Michigan looks to close pension system to new teachers

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LANSING, Mich. (AP) — The Michigan Senate is poised to vote to close the pension system to newly hired school employees and instead provide them solely a 401(k) in retirement.

The Republican-controlled chamber plans to approve the plan Wednesday once it clears a committee.

Republican Senate Majority Leader Arlan Meekhof says the Michigan Public School Employees Retirement System is “unsustainable” and at some point won’t be able to finance pension benefits because of a $26.7 billion unfunded liability.

Since mid-2010, new hires have qualified for a “hybrid” plan, with a blending of a traditional pension and a 401(k). Older teachers receive a pension.

The bill is unlikely to affect current school workers or retirees.

Democrats say they’re unified against the measure. Senate Minority Leader Jim Ananich says people “want more economic security, not less.”

Grand Rapids School District and West Michigan Talent Triangle, which represents all of Kent, Muskegon and Ottawa intermediate schools thinks the Legislature needs to pump the breaks. The schools think a decision this big shouldn’t be made in the last few weeks of this year’s lame-duck session.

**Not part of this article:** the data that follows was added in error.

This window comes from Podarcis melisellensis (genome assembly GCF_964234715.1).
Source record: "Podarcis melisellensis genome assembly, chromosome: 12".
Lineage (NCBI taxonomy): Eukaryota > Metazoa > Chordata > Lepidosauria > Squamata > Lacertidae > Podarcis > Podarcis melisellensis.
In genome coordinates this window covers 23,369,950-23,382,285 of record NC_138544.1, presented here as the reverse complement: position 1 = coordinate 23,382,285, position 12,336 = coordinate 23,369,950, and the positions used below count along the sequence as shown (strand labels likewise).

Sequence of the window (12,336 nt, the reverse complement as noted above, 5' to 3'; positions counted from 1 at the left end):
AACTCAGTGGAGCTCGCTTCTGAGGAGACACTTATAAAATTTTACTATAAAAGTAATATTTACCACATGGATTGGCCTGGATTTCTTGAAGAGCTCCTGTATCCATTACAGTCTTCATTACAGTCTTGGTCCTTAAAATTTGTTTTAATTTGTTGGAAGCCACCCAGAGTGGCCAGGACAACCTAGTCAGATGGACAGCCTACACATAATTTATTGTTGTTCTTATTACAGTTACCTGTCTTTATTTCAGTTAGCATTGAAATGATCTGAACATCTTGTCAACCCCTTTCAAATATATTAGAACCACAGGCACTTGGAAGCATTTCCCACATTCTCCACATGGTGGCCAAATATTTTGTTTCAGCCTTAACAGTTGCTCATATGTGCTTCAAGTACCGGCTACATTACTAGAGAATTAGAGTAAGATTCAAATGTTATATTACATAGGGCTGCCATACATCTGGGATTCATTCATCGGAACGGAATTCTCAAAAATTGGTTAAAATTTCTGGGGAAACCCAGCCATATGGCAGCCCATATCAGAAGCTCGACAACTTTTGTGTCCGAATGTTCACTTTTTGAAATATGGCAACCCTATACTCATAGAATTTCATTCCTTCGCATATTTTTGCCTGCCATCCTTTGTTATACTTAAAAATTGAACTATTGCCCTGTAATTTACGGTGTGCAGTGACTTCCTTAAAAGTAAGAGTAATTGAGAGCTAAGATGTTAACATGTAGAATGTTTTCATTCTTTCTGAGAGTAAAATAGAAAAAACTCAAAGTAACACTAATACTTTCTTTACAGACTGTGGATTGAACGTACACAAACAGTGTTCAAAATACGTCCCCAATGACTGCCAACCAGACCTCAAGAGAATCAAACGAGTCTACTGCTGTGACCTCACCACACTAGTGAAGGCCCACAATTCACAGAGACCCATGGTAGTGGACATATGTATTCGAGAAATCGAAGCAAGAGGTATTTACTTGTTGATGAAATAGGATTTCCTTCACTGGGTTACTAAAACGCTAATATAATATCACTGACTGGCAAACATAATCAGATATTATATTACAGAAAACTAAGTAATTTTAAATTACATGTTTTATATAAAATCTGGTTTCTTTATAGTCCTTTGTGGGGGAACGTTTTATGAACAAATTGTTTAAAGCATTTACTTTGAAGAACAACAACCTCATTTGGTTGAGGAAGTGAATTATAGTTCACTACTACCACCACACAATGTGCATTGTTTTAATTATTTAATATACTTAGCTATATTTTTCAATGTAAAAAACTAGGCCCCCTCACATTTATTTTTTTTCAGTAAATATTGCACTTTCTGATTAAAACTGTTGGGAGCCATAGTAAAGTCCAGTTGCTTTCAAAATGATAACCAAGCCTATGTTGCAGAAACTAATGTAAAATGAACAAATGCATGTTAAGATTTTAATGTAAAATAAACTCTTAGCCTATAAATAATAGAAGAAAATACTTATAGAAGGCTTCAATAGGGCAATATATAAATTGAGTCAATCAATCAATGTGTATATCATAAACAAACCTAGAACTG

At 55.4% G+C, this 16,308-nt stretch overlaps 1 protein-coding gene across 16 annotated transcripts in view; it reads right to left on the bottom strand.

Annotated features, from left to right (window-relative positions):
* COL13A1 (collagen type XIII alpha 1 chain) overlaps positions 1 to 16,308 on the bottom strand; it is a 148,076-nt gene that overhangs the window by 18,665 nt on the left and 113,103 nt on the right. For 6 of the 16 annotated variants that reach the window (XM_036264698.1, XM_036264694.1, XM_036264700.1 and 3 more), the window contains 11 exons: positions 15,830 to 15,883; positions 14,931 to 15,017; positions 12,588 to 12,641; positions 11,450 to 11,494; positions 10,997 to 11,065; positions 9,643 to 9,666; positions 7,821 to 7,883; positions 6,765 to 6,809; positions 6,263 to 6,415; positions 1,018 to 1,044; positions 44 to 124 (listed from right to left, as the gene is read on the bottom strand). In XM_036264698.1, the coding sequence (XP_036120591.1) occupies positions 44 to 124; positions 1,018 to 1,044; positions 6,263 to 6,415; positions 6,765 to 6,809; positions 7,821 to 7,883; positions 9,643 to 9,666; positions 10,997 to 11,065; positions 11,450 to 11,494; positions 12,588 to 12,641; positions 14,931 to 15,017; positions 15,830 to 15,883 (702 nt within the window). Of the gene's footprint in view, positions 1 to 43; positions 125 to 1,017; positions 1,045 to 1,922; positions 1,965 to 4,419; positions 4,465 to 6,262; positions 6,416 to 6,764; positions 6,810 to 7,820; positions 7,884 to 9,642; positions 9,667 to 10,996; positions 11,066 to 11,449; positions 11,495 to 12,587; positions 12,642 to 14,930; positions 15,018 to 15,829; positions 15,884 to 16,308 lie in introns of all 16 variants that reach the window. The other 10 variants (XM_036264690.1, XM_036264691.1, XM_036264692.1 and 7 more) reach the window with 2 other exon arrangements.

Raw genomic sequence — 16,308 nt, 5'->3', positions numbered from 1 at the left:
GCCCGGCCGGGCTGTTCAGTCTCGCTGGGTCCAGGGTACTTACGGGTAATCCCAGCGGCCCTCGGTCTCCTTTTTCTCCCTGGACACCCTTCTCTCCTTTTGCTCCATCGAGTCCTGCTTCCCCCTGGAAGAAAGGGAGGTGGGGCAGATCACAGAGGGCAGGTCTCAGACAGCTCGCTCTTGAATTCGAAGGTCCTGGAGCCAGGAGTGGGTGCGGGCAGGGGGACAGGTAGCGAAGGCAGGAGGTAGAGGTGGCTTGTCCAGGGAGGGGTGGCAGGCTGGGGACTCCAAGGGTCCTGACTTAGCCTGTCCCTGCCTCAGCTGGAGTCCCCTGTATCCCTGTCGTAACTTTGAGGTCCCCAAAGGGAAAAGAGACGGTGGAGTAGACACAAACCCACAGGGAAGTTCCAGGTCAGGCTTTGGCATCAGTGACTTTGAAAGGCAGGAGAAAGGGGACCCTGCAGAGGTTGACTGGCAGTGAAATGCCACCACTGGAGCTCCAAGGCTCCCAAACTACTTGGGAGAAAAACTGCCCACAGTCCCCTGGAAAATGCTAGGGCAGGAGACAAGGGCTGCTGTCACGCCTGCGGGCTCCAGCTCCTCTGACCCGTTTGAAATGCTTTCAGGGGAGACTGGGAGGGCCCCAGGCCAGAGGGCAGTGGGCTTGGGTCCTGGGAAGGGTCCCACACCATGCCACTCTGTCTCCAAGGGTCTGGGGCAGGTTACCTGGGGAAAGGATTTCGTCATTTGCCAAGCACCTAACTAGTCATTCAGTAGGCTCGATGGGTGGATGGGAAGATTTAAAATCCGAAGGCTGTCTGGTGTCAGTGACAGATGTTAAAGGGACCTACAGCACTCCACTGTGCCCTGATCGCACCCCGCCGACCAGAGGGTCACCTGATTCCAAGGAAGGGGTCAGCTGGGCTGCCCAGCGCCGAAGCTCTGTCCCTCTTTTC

“Most of the lawmakers that are going to be voting on this have had next to no time to review it,” said John Helmholt, the spokesperson for Grand Rapids Public Schools.

Helmholt says it’s too rushed.

“This is one of the most complex issues in the state of Michigan.”

Ron Koehler with Kent County ISD, agrees there is no need to rush this. He spoke to 24 Hour News 8 on behalf of West Michigan Talent Triangle.

“They will maintain their majority in the next session they have plenty of time to do this,” he said.

Koehler says whatever is decided it shouldn’t cost schools any more money and it should create a retirement that is good for teachers.

“So that we can have an attractive plan and bring the best and brightest into our schools to educate your children,” said Koehler.

The two organizations say they are open to change, but it needs to be the “right” change.

“There is recognition that we need to do something because the current system, while it will bring us into sustainability with the next 40 years, the state is putting in a billion dollars annually toward that long term debt,” said Helmholt.

The Michigan Education Association, which represents teachers and other education professionals, says strongly oppose getting rid of pensions; arguing it will cost too much money.

If the bill passes the Senate, it will go to the House.

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Inside woodtv.com:

Loss from SB-102 with 2016-2017 data for all districts (Excel)